One of the most bothersome anecdotes I have heard lately was the story that a US business executive went to China last year, and met with a high level official there. Somewhere early in the meeting, the Chinese official said to the executive: "China" and pointed his thumb up, and then "US" and pointed his thumb down. (Wish I could find the reference but I can't; believe I read it in the Wall Street Journal.)
Now, that anecdote is bothersome if you live in the US (recognizing we now have thousands of readers outside the US) first because that state of affairs, to the extent it is accurate, is obviously not a happy one. But perhaps worse is the fact that we (and many other countries actually) may have simply abetted the change in the status quo.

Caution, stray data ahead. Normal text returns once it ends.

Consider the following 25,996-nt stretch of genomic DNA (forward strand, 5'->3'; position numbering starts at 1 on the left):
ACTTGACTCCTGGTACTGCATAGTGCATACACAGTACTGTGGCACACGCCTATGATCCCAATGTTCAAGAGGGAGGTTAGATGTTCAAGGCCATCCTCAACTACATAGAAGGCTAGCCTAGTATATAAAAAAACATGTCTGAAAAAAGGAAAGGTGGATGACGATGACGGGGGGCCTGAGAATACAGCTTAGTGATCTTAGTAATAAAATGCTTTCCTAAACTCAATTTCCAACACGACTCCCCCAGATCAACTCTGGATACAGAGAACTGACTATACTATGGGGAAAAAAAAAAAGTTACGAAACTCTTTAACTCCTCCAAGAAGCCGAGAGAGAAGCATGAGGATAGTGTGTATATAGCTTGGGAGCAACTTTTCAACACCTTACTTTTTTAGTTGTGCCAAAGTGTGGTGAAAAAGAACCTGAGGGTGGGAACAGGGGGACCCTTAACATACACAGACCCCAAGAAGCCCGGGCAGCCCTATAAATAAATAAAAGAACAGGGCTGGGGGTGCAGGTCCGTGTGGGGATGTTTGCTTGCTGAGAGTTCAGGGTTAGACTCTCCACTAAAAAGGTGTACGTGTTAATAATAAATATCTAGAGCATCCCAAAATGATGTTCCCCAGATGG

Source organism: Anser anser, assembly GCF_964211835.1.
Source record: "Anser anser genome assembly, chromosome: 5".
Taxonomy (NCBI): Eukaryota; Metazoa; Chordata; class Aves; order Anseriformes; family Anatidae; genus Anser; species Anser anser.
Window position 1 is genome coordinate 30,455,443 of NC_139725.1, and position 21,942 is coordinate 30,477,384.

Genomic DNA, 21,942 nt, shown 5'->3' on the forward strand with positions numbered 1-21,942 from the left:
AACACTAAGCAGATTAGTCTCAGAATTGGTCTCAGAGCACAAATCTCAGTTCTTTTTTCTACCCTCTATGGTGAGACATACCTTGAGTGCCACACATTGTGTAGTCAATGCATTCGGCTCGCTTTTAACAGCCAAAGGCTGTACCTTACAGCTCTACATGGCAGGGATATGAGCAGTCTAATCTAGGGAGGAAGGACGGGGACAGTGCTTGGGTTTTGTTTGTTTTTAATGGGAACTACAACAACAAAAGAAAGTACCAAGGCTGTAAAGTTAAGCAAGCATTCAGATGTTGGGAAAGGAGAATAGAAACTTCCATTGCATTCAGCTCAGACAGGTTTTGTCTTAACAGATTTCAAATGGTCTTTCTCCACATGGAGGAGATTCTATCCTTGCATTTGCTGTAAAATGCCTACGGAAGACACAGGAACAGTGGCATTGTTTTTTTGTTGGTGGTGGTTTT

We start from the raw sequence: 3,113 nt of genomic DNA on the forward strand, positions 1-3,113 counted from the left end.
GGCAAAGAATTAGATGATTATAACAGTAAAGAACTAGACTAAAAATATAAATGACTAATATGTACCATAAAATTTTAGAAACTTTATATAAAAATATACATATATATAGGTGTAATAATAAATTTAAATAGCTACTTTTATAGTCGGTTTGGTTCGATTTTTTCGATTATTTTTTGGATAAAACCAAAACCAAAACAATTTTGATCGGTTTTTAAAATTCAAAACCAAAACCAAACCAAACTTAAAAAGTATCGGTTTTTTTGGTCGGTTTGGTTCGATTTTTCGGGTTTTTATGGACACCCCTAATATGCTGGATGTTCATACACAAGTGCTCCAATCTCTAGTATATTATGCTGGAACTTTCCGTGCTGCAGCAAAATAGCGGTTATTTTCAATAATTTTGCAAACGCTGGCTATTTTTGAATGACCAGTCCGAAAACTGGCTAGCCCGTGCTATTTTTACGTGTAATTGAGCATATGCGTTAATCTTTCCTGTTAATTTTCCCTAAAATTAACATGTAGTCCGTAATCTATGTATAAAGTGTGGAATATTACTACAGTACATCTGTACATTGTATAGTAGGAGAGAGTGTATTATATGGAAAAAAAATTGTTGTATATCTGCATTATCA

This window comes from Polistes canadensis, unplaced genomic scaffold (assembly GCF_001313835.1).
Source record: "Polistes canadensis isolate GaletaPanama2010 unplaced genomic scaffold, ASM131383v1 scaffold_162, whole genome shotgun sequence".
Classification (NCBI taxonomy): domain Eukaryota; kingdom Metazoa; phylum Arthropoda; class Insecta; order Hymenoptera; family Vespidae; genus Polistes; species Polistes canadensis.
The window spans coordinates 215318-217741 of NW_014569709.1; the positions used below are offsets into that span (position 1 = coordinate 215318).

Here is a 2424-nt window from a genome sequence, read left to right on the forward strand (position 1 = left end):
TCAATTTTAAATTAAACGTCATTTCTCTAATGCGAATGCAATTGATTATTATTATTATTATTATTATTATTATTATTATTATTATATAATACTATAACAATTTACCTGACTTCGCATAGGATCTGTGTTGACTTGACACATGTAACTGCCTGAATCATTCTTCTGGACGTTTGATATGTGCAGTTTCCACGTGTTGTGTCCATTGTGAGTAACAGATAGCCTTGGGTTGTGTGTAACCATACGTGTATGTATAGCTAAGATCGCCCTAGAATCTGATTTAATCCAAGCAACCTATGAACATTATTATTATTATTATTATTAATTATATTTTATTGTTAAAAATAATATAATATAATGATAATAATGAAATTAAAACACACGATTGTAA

Demography may be (economic) destiny, but that axiom doesn't say anything about when that destiny will actually arrive.
I realize this will border on a political column, and some readers have been critical when I have gone a bit down this path before, but let's just ponder this: has any area of the business done more to change world and economic dynamics relative to China than the supply chain and sourcing from Chinese manufacturers?
The 22nd "First Thoughts" column I wrote for SCDigest was titled "Is Viasystems' Salvation Good or Bad for the U.S. Economy?," and discussed how this printed circuit board manufacturer almost went under in 2002, but was able to recover and even thrive basically by shutting down every Western factory it had a moving it all to China.
As I went back to take a look at that piece, I was struck by this quote: "One of Viasystems' owners is quoted as saying 'The whole U.S. electronics industry will be domiciled to China.'" You can take a look here at our early days and read this article if you care to: Is Viasystems' Salvation Good or Bad for the U.S. Economy? (Think we were OK even back then.)